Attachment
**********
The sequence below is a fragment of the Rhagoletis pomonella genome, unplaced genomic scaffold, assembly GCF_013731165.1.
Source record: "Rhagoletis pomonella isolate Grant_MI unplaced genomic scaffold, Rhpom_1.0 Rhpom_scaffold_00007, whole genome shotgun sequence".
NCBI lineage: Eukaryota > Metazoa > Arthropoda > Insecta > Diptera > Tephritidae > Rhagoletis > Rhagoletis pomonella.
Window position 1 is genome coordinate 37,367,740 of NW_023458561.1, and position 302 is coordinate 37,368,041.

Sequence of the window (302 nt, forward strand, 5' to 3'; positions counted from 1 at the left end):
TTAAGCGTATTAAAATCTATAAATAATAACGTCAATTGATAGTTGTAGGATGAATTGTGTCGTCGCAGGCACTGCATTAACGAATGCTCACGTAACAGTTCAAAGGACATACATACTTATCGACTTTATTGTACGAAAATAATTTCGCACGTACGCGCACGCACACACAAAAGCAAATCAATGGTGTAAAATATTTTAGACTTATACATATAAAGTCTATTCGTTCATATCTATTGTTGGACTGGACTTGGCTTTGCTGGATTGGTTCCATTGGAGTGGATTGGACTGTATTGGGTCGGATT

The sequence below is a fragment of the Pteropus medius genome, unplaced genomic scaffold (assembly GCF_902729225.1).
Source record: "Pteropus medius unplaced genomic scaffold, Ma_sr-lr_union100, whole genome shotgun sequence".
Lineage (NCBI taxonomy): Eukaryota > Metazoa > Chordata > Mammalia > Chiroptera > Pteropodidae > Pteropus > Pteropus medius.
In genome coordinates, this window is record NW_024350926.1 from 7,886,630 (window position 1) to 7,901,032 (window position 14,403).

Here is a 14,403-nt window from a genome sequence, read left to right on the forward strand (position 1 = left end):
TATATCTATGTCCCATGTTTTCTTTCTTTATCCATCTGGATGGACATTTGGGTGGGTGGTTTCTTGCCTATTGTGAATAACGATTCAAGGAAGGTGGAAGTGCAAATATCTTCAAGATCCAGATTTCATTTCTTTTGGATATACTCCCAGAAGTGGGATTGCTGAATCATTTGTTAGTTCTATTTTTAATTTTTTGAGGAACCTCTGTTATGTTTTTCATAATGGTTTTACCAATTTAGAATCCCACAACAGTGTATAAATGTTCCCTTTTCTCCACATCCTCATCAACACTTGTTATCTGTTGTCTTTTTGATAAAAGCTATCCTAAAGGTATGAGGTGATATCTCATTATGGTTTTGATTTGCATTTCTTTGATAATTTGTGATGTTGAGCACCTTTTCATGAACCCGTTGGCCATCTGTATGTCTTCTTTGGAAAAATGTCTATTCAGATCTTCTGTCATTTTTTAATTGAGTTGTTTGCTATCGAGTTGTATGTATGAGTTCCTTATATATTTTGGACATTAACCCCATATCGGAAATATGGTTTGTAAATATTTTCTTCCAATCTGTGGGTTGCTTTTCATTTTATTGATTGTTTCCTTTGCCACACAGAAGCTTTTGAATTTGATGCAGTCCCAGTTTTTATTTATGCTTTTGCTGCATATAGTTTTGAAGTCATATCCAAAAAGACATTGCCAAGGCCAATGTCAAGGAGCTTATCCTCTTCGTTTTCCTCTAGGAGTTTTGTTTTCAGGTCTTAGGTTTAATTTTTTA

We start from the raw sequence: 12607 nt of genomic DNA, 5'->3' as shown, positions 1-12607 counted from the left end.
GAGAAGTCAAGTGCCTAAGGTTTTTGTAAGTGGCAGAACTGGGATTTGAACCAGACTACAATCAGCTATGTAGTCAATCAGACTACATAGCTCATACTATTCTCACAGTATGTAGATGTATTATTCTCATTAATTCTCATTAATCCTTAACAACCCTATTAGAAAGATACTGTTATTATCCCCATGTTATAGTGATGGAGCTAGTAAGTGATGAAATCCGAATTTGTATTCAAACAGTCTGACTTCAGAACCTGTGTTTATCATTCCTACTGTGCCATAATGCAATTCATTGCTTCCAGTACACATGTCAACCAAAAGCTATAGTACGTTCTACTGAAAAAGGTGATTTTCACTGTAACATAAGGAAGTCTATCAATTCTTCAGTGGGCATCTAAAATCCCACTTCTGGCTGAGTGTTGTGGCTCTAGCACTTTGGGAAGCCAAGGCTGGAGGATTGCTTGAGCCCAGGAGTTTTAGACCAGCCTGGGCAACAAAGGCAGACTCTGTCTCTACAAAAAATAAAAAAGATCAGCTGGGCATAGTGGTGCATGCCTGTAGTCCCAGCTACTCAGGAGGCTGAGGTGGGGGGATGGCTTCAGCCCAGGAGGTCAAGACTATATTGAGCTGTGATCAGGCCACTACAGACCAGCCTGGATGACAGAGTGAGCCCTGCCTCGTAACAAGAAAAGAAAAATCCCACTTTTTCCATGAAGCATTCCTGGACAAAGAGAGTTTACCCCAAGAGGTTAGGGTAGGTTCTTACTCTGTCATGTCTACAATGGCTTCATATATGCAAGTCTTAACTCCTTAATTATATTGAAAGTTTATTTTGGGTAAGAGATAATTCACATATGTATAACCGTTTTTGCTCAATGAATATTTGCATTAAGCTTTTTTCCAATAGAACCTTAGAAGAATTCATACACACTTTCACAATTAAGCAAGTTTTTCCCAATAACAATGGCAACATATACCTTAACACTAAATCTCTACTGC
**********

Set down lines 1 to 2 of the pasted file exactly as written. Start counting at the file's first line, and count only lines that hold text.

The sequence below is a fragment of the Rhagoletis pomonella genome, unplaced genomic scaffold, assembly GCF_013731165.1.
Source record: "Rhagoletis pomonella isolate Grant_MI unplaced genomic scaffold, Rhpom_1.0 Rhpom_scaffold_00007, whole genome shotgun sequence".